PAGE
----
So your best friend is getting married and it’s your job to throw her the best hen party ever! At first it’s exciting, dreaming about what you’re going to do and how much fun you’ll have. Then reality hits: you’re going to have to organise a group of ladies who might not know each other, juggling dates and tastes and budgets, all whilst trying to keep everyone (most importantly the bride) happy! Phew, we think you need a sit down and a glass of something cold. Now take a deep breath, have a sip of that G&T and read on for you guide to Hen Party Planning: The Basics.
Who Throws It?
Traditionally you think of it being the Maid of Honour’s responsibility, but in reality it can be anyone close to the bride. Often it’s the bridesmaids (who are usually her closest friends anyway), but any friend, relative or colleague can plan this last night of freedom! Work out who’s planning it and if there are several of you who’s responsible for what. Set up a Facebook chat or email thread and prepare for an inbox flooded with party prep!
This really is up to the bride. Ask her who she’d like to invite, and whether everyone should be included in all activities (for example, if the mothers are coming should they be invited to just the dinner, or the after party as well?). Can you include people who aren’t invited to the wedding? Definitely! The hen party is about the bride spending time with her favourite ladies, and that might include colleagues and neighbours who didn’t make the wedding cut. That’s absolutely fine, but make sure that you are upfront (and nice) about it.
The usual hen party group is between 8 and 16, and will depend on what you’re actually doing. A meal out and clubbing can incorporate a larger number of people than, say, an activity packed weekend away. Also be prepared for some people not being able to attend, as well as last minute cancellations.
When to have it?
This mainly comes down to the guests’ schedules, and the date of the actual wedding. This is pretty obvious, but don’t have it the night before the wedding!! No one wants to be hungover at the altar. If the wedding is out of town, plan it for a few days before leaving. Alternatively if the hen party is further away, leave a gap of several days between getting back and the wedding day itself.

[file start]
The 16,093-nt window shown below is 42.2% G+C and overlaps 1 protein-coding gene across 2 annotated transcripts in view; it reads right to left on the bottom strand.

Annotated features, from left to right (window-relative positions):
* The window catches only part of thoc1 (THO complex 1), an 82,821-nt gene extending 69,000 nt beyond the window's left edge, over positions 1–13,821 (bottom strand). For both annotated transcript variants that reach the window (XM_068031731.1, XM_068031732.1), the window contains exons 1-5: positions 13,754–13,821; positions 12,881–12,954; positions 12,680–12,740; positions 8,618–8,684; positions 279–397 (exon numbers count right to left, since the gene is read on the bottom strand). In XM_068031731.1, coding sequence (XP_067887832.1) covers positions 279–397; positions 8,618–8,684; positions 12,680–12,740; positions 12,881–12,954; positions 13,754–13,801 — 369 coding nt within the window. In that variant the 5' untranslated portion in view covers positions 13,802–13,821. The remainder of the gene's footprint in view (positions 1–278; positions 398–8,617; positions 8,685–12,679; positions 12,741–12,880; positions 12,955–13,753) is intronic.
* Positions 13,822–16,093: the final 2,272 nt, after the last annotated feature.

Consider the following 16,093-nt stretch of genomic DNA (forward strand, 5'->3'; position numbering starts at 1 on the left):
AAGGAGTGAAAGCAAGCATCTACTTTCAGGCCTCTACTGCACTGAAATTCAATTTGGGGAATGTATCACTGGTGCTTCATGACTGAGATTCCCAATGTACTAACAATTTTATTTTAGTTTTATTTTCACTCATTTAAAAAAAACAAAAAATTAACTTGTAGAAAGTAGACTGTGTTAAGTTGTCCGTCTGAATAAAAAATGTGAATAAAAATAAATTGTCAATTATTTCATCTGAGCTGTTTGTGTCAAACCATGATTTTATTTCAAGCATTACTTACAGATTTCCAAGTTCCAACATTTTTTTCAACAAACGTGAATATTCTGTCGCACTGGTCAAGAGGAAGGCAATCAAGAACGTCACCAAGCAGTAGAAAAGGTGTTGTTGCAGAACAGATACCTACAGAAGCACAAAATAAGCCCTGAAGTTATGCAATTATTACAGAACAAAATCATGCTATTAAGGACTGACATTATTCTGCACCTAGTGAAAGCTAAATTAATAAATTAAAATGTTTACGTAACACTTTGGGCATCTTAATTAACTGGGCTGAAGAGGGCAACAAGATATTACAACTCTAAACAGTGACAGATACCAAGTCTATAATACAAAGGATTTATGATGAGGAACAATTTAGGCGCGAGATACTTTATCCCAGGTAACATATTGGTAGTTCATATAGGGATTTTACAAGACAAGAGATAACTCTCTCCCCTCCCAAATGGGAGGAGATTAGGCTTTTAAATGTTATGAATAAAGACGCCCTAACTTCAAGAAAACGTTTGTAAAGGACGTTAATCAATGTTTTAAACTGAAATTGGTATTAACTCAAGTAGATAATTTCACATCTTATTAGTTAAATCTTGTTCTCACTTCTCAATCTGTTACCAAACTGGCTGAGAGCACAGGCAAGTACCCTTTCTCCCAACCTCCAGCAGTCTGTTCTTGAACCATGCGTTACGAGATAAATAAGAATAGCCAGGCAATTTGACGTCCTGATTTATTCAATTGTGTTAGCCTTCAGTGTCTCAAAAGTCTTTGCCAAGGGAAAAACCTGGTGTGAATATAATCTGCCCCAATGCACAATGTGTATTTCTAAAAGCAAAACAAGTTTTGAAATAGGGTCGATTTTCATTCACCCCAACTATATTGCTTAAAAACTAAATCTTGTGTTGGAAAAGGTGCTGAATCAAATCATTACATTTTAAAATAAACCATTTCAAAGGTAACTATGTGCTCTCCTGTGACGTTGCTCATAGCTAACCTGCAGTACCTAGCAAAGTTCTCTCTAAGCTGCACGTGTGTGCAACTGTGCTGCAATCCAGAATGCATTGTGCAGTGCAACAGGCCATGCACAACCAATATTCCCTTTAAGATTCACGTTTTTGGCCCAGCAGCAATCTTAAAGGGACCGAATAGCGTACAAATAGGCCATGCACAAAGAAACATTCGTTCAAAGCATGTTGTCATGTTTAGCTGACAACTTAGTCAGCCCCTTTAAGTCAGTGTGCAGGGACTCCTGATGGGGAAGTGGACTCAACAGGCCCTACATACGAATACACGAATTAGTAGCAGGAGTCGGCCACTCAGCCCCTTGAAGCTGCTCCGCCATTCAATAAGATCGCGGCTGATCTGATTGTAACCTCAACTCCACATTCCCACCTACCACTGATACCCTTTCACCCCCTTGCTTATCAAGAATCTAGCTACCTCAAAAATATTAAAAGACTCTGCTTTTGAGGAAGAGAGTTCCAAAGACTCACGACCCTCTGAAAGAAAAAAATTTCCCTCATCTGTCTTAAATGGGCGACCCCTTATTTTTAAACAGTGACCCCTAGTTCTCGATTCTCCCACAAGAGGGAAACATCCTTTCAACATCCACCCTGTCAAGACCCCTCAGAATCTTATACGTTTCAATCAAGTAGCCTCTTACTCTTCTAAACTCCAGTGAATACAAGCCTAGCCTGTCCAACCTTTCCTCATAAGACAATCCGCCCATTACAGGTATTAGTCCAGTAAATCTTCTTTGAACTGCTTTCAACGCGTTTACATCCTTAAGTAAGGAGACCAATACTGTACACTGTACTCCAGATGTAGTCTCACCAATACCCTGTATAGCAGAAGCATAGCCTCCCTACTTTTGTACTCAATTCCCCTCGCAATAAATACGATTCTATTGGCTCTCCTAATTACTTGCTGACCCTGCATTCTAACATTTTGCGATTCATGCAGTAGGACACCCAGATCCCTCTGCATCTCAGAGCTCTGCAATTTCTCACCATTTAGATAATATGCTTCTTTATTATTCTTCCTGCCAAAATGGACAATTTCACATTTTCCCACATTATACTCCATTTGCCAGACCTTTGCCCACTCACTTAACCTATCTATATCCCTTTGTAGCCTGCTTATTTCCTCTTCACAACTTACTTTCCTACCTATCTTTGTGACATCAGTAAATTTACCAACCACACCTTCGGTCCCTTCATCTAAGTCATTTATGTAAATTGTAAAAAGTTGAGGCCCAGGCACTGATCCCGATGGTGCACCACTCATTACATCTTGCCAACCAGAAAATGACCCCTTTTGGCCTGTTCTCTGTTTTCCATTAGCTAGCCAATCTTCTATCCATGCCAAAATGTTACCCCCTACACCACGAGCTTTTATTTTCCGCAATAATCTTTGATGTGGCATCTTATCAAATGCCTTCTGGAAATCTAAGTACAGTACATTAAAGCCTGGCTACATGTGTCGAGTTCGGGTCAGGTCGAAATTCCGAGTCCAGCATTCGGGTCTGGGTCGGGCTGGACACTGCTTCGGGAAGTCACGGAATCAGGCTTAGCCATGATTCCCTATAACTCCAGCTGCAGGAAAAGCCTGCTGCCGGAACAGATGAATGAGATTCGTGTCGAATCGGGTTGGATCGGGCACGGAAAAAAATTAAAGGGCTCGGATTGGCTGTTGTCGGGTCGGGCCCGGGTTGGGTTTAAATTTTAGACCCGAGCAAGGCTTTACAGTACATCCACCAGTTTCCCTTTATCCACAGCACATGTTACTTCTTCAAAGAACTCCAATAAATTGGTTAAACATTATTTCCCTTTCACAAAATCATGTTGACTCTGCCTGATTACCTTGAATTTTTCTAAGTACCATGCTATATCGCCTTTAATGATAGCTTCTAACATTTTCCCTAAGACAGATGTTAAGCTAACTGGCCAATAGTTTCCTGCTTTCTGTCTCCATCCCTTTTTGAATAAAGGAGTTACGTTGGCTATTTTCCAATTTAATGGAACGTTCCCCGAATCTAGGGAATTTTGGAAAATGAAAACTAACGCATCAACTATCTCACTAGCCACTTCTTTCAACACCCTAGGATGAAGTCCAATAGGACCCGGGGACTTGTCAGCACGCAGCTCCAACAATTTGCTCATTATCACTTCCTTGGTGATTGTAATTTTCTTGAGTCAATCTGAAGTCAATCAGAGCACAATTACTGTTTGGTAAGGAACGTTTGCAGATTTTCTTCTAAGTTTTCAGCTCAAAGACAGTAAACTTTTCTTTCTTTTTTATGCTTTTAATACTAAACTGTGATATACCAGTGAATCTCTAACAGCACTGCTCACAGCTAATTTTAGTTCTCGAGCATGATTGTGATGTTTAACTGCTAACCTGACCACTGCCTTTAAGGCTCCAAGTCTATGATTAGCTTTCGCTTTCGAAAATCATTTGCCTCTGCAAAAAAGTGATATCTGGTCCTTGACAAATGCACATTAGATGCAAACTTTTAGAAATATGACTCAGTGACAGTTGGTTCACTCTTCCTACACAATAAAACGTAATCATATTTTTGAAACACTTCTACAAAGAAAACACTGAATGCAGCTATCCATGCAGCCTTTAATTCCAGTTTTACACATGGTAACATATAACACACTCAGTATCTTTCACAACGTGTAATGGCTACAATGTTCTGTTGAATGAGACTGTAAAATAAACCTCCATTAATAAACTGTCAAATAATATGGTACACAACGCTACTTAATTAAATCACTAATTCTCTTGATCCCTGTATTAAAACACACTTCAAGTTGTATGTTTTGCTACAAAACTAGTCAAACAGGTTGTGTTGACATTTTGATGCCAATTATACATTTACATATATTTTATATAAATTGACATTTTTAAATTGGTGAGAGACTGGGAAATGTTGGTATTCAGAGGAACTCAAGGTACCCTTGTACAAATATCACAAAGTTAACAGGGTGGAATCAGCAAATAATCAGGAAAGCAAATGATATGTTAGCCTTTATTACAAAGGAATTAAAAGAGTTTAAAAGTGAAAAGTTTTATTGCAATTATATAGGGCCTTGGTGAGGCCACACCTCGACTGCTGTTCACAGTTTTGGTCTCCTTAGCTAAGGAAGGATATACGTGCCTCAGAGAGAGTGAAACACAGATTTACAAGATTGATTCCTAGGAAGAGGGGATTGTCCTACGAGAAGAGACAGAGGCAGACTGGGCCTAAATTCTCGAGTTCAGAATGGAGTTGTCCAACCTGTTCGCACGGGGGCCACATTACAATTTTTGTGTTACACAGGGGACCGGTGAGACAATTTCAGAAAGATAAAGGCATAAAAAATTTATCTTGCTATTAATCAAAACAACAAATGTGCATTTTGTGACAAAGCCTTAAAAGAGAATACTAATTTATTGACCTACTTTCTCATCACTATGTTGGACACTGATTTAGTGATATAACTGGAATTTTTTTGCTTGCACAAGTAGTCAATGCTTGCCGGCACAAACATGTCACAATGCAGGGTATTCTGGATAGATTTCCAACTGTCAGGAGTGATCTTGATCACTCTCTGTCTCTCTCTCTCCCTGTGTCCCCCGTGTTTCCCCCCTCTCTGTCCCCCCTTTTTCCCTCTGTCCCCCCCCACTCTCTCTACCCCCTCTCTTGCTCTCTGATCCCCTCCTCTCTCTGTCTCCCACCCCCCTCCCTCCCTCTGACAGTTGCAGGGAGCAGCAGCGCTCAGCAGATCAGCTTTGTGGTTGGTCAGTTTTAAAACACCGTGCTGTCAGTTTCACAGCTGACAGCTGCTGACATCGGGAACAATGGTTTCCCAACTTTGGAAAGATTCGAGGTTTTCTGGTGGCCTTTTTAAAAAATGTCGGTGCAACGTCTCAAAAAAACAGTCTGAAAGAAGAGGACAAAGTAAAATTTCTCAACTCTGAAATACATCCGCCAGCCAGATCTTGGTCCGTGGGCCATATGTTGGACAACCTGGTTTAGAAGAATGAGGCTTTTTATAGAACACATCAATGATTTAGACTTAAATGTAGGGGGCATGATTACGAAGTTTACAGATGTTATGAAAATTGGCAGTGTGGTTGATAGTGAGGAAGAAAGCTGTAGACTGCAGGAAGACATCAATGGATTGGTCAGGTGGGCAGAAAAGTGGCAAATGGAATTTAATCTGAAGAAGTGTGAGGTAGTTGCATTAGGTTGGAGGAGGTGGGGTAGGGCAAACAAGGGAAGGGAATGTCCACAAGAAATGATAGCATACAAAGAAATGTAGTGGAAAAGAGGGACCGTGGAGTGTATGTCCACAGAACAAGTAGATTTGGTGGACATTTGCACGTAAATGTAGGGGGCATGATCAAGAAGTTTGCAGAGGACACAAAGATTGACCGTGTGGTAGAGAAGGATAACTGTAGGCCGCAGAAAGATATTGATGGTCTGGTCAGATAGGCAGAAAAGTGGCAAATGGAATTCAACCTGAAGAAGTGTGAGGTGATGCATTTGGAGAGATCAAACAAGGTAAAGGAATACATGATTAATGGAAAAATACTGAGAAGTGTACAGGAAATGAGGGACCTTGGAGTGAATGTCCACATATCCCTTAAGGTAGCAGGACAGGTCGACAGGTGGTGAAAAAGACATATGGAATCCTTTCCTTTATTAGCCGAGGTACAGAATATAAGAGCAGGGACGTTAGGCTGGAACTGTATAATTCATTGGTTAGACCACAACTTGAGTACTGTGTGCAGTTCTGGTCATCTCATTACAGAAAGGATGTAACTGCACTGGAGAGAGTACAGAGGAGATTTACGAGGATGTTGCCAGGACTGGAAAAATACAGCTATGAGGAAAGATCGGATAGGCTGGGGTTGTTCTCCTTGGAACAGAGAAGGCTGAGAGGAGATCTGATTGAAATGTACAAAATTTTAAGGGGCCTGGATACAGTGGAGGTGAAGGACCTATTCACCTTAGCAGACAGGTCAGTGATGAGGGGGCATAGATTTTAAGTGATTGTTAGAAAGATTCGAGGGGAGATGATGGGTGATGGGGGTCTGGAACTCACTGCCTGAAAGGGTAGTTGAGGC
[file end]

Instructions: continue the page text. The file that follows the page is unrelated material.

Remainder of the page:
Usually the guests all chip in to pay for the bride, so long as everyone agrees! The idea is that her closest friends are treating her to a big night out to celebrate. Work out a reasonable budget, then divide the bride’s cost up between everyone. If the bride says she wants to pay her way (or is insisting on a week long holiday in the south of France), then by all means let her!
How to Invite Everyone?
Again, this will depend on the type of hen party. However, it’s good to check dates with everyone well in advance (before booking anything), probably just with a simple email. Then you can decide later whether to send out fancy paper invites, emails or simply ring everyone up. A physical invite is a nice touch and will get everyone excited, but are undoubtedly expensive and a bit of a faff. If the party is a casual affair then a phonecall is fine. Just make sure that if you have to make bookings for anything you make it clear you’ll need an RSVP.
We hope your head’s spinning a little less now! Go forth and get planning!